This study included 32 patients with SLE; all were females. Their ages ranged from 21 to 50 years with a mean of years. Disease duration ranged from 1 year to 16 years with a mean of years. A group of 20 age matched females served as control. Their ages ranged from 20 to 45 years with a mean of years.

The clinical and laboratory features of SLE patients reported in this study were obtained at time of Pap smears (Tables 1, 2, and 3).

Clinical featureNumber of patients%

Constitutional manifestations
 (Fever and fatigue)32100%
Mucocutaneous manifestations
 Malar rash3093.8%
 Oral ulcers2268.8%
Musculoskeletal manifestations
Vascular manifestations
 Raynaud’s phenomenon515.625%
 Systemic hypertension515.625%
Pulmonary manifestations
 Pleural effusion13.125%
Cardiac manifestations
 Pericardial effusion00%
Renal involvement
 Urinary casts825%
Neurological manifestations
Hematological manifestations


HB6 gm/dL14.210.3091.9734
TLC1.9 × 103/mm321.3 × 1037.497 × 1034.4902 × 103
PLT55 × 103/mm3442 × 103260.59 × 10393.832 × 103
ALT7 IU/mL83 IU/mL21.47 IU/mL15.110 IU/mL

Number of patientsPercentage

Positive ANA2784.4%
Positive anti-DNA1443.8%
Consumed C3515.6%

15/32 (46.9%) patients showed positive changes in renal biopsy and they were as follows: one patient showed grade I renal affection, two patients showed grade II, one patient showed grade I-II, one patient showed grade II–V, six patients showed grade III, and one patient showed grade III-IV, while three patients had grade IV renal affection.

21/32 (65.6%) patients were receiving azathioprine (Imuran) with a dose ranging from 50 to 150 mg with a mean of . 29/32 (90.6%) patients were receiving hydroxychloroquine (Hydroquine) with a dose ranging from 200 to 400 mg with a mean of . 17/32 (53.1%) received pulse cyclophosphamide therapy. All patients (100%) were receiving steroids with a dose ranging from 10 to 60 mg with a mean of .

SLEDAI activity score was performed to SLE patients at study time and was as follows:(i)20 out of 32 patients (62.5%) had mild disease activity,(ii)10 out of 32 patients (31.25%) had moderate disease activity,(iii)2 out of 32 patients (6.25%) had severe activity of SLE.

3.1. Results of Cervicovaginal Smear Examination

All cases showed adequate cellular smears with a mixture of superficial, intermediate, and parabasal epithelial cells (Figure 1). Adequacy of smears was determined by the presence of groups of endocervical cells (Figure 2). Neutrophilic infiltration ranged from mild to marked infiltration with no evidence of specific genital infection in any of the cases. Three cases showed ASCUS cells (Figure 3). One case showed low grade squamous intraepithelial lesion (low grade dysplasia, low grade CIN) with koilocytic changes. This was confirmed by positive nuclear immunostaining for HPV type 16 (Figure 4).

3.2. Cyclophosphamide Exposure

Despite obvious tendency of SLE patients to develop abnormal cervicovaginal smears, especially after CYC exposure, no statistical significant correlation was found between systemic lupus erythematosus and abnormal cervicovaginal smears nor between CYC and abnormal cervicovaginal smears which could be explained by small number of patients in our study.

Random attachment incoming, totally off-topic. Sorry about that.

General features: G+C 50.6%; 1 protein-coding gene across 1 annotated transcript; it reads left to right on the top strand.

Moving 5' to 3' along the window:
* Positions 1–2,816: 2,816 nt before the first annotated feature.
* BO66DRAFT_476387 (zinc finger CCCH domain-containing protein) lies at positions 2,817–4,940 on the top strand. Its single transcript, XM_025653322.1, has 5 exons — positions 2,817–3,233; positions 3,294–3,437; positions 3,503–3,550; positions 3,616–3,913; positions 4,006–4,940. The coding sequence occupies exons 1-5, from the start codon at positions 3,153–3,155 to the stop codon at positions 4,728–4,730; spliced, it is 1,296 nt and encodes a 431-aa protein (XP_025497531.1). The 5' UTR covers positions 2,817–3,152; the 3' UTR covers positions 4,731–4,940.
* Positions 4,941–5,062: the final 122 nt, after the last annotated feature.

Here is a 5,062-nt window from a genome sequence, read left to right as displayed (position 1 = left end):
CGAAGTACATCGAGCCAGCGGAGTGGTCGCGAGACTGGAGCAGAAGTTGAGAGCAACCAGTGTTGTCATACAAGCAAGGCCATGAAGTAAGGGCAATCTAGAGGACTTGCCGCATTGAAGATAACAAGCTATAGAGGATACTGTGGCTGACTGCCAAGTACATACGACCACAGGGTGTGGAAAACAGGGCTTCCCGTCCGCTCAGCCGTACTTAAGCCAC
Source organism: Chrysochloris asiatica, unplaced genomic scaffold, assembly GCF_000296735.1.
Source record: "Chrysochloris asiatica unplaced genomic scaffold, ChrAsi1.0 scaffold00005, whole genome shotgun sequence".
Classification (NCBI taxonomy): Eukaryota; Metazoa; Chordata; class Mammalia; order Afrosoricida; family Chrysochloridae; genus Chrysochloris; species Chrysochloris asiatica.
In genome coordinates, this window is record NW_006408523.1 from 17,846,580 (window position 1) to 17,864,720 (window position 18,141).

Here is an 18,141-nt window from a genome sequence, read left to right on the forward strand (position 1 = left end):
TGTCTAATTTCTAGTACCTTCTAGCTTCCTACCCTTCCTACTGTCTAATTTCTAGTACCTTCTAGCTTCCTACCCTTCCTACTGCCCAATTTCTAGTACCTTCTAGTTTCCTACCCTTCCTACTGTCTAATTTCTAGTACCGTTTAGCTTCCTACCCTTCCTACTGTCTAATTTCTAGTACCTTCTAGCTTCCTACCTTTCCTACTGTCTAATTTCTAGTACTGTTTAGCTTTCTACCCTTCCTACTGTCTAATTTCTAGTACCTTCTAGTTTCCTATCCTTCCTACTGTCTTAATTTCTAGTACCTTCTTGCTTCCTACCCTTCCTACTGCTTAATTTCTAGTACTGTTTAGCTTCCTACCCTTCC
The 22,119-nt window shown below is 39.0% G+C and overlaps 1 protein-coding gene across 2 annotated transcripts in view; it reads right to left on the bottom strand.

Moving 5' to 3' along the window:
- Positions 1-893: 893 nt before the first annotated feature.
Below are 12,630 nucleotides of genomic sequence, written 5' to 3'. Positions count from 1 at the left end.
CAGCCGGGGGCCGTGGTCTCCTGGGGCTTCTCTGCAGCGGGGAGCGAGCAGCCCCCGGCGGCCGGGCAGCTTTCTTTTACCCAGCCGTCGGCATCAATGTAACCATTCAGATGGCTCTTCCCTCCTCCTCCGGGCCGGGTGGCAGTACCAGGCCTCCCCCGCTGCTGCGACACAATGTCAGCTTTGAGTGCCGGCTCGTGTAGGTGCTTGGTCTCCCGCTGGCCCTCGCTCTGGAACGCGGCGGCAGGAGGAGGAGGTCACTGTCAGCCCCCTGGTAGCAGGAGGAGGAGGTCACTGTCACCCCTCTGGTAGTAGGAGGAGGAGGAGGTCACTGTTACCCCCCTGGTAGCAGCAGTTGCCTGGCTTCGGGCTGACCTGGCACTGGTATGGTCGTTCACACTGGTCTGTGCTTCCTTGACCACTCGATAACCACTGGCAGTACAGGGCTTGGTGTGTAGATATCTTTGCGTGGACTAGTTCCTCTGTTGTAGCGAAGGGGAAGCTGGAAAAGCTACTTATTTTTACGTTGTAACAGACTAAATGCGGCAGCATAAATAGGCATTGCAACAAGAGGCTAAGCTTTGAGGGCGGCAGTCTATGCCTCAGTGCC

4. Discussion

In this study, we want to find out whether lupus patients are at increased risk of abnormal Pap smears and whether they are also at increased risk of HPV infections specially the oncogenic subtypes (16, 18). Also we want to highlight the effect of different medications (cyclophosphamide, hydroxychloroquine, and steroids) on Pap smear and cervical changes.

Our study showed that there are 4 out of 32 SLE patients, having abnormal Pap smear (12.5%); this result is comparable with Esmaeili and Ghahremanzadeh who found that the frequency of abnormal Pap smear testing was higher in patients with SLE (8.1%) compared to control group [15].

The present study showed only one case of HPV type 16, having abnormal Pap smear in the form of LSIL (low grade intraepithelial lesion) among the whole 32 cases studied. This cannot be depending on regarding confirming the increased incidence of HPV infection, specially the oncogenic type with SLE disease; however, the study done by Nath et al. in 2007 showed that UK women with a recent SLE diagnosis had disturbingly elevated levels of HPV infections (particularly with HPV 16), abnormal cervical cytology, and SIL. Larger sample size in our population may have confirmed the results of Nath study [16]. The same study showed also the higher incidence of abnormal Pap smear in women with SLE, especially in the first 5 years of diagnosis of SLE; in our results, we had 4 patients with abnormal Pap smear in the form of ASCUS and LSIL.

Previous studies showed the effect of different medications used to treat SLE patients on the cervical changes and hence the Pap smear results. Bateman et al. [17] showed that there was a significant decrease in time to dysplasia in patients given IV-C (intravenous cyclophosphamide), with previous dysplasia compared to those without. These preliminary data suggest that IV-C causes an increased number of abnormal Pap smear in SLE patients, particularly those with previous dysplasia. In our study, 17 out of 32 patients were receiving IV-C, and we have 4 patients with cervical dysplasia; one of them was receiving IV-C. So due to these small numbers, we could not state a statistical correlation between IV-C and cervical changes.

Other studies, as Nath et al. [16], stated, similar to us, that it was not possible for them to interpret whether their patients treated with hydroxychloroquine and having cervical changes are having these changes due to the medications used or due to the SLE disease itself, specially that usually the patient is receiving a combination of more than one drug.

Regarding the limitations in our study, the main issue is the small number of the studied population; also they were all receiving medications (21 were receiving azathioprine, 29 were receiving hydroxychloroquine, 17 were receiving cyclophosphamide, and 32 were receiving steroids), so we can never confirm whether the cervical changes were due to the disease SLE itself or due to the medications taken.

Despite its limitation and its small sample size, this study provides further evidence that women having SLE are at increased risk of developing cervical changes which may be HPV of oncogenic subtype compared to their equivalent (4 out of 32 patients with SLE developed cervical changes, compared to none out of 20 control). And as Pap smear is a simple, safe, repeatable procedure, it is recommended regularly to all SLE patients, especially in the first 5 years of diagnosis.

Conflict of Interests

The authors declare that there is no conflict of interests regarding the publication of this paper.


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Copyright © 2015 Hend Hilal Al-Sherbeni et al. This is an open access article distributed under the Creative Commons Attribution License, which permits unrestricted use, distribution, and reproduction in any medium, provided the original work is properly cited.